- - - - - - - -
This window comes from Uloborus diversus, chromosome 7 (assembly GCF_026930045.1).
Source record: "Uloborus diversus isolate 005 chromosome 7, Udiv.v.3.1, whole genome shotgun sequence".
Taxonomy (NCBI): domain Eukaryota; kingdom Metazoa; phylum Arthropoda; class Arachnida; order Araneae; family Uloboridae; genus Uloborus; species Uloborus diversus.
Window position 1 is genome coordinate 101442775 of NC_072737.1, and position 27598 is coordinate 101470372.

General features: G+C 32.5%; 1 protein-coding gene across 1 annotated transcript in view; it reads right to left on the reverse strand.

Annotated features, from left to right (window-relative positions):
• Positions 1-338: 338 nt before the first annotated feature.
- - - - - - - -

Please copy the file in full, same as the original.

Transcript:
This window comes from Uloborus diversus, chromosome 7 (assembly GCF_026930045.1).
Source record: "Uloborus diversus isolate 005 chromosome 7, Udiv.v.3.1, whole genome shotgun sequence".
Taxonomy (NCBI): domain Eukaryota; kingdom Metazoa; phylum Arthropoda; class Arachnida; order Araneae; family Uloboridae; genus Uloborus; species Uloborus diversus.
Window position 1 is genome coordinate 101442775 of NC_072737.1, and position 27598 is coordinate 101470372.

General features: G+C 32.5%; 1 protein-coding gene across 1 annotated transcript in view; it reads right to left on the reverse strand.

Annotated features, from left to right (window-relative positions):
• Positions 1-338: 338 nt before the first annotated feature.